The IOC urged but didn’t require participants to be vaccinated, due in part to uneven vaccine access globally.

In May, it signed an agreement with Pfizer and BioNTech to make doses available to national Olympic and Paralympic committees. Five of the 10 national Olympic committees that USA TODAY Sports surveyed said they received Pfizer doses under that agreement. They are taking more than 1,300 athletes to Tokyo, collectively.

Public health experts warned that, while helpful, the high vaccination rate is not guaranteed to stop the spread of coronavirus. Vaccines have been shown to prevent infection and serious illness, but breakthrough cases occur and the delta variant is more transmissible than the original coronavirus strain.

“Probably most of the cases that will be detected during the Olympics will be delta,” said Amir Attaran, an immunologist and professor of law and medicine at the University of Ottawa. “That’s simply a reflection that delta is on the way to becoming the globally dominant strain right now.”

Olympic organizers reported the first positive case of COVID-19 in the Olympic Village on Saturday. Toshiro Muto, the CEO of the Tokyo 2020 organizing committee, said he did not have any information about whether the person had been vaccinated. Three more Olympic athletes tested positive Sunday. Two of them are listed as residents of the Olympic Village.

On Monday, Kara Eaker, an alternate on the women's gymnastics team, tested positive after a training camp in Inzai. Eaker said after the Olympic Trials last month that she had been vaccinated.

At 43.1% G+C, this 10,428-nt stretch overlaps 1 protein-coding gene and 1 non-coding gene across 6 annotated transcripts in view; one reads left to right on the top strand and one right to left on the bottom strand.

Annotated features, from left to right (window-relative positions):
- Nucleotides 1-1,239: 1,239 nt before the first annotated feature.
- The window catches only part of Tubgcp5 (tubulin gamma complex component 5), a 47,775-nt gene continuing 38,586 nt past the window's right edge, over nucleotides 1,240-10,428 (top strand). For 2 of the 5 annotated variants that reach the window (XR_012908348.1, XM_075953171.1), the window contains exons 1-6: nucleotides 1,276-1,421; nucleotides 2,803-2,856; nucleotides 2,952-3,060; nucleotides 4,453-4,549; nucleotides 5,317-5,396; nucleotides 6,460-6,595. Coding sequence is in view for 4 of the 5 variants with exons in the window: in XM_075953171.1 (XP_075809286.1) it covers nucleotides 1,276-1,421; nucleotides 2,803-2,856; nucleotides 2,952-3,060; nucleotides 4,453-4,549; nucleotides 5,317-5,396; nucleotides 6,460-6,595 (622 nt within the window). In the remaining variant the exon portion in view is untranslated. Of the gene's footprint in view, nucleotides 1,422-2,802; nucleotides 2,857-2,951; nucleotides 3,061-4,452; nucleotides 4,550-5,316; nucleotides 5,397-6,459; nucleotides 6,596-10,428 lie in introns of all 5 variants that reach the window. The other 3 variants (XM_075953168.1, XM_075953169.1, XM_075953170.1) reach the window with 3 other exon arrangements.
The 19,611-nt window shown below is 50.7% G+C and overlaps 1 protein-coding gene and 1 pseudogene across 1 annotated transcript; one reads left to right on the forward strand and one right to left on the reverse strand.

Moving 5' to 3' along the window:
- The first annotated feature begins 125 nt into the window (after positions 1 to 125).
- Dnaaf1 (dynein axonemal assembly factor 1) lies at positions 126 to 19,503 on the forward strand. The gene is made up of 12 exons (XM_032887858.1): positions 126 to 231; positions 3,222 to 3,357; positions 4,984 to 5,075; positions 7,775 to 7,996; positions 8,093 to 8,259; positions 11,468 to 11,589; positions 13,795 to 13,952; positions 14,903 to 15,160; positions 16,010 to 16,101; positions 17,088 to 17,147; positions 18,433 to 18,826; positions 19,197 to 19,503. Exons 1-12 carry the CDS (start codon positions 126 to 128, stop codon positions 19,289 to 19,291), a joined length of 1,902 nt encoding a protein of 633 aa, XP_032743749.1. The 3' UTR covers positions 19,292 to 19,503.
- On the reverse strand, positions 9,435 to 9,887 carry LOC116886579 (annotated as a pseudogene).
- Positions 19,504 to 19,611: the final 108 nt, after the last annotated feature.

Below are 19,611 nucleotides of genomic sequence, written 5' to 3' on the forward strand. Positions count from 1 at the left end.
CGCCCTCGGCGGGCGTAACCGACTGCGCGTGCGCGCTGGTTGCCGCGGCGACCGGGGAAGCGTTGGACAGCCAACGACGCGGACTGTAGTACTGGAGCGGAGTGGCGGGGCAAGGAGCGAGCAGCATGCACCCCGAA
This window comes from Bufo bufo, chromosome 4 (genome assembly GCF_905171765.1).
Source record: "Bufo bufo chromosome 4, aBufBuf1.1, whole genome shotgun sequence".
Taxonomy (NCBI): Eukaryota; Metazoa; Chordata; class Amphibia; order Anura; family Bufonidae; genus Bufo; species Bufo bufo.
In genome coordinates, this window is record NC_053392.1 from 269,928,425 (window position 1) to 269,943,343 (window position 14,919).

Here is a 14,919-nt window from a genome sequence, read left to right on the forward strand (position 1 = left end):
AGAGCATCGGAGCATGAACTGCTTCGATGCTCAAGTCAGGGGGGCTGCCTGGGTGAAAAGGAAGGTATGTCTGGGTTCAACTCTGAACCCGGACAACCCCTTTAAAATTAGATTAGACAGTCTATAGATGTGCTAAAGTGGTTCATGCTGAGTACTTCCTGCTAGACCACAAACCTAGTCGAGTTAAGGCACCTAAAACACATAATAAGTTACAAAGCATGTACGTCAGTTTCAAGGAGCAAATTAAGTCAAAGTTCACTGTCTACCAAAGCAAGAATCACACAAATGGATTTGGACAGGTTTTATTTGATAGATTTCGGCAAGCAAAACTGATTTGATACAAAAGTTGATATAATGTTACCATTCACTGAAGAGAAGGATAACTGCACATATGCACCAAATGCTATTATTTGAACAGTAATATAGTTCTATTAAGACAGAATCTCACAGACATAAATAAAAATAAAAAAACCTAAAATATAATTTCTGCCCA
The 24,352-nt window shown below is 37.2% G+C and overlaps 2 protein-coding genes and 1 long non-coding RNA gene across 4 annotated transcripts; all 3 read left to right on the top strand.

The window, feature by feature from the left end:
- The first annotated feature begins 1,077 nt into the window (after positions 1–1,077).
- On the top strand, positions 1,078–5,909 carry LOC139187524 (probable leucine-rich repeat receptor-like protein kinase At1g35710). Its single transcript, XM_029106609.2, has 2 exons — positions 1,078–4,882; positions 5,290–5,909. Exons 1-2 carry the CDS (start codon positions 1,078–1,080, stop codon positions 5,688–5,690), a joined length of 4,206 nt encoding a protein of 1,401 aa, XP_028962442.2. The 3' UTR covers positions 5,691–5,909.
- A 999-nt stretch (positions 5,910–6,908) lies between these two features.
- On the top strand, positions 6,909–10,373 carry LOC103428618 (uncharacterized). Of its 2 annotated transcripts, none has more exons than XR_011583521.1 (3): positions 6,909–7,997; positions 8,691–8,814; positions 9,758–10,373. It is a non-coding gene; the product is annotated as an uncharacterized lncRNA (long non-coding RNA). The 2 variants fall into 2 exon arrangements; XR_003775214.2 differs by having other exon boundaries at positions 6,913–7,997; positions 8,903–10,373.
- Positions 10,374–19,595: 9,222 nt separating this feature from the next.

COVID-19 vaccines are highly effective but they’re not 100% effective. That means a small percentage of people who are fully vaccinated will still get COVID-19 if exposed to the virus that causes it, according to the Centers for Disease Control and Prevention. However vaccinated people who have breakthrough infections are much less likely to get severely sick or die.

The cases in Japan illustrate the challenge officials face in trying to deliver a "safe and secure" Tokyo Games, as IOC president Thomas Bach has promised since the Olympics were delayed a year.

While Olympic organizers are attempting to isolate as much as possible the Games visitors – barring use of public transit for the first 14 days in country, for instance – Japanese people will make up much of the workforce and volunteers.

Tokyo’s organizing committee said Japanese press, volunteers and staff have been offered the vaccine.

They might be most at risk as tens of thousands of international visitors, albeit mostly vaccinated, arrive to Tokyo. As of Tuesday, 40 of the 67 positive COVID-19 cases related to Tokyo 2020 involve Japanese residents.

“They will have higher vaccination rates than others, but they also bring additional risk,” said Lawrence Gostin, a Georgetown professor and director of the World Health Organization Collaborating Center on National & Global Health Law. “Because any time you have tens of thousands… of people crossing borders and coming into a single country, you don’t know whether they’ve been vaccinated, with what vaccine?

“It’s a gamble, and you’re gambling with people’s health and their lives and particularly young people who have so much to live for.”

This article originally appeared on USA TODAY: Tokyo Olympics a gamble during COVID-19 pandemic, experts say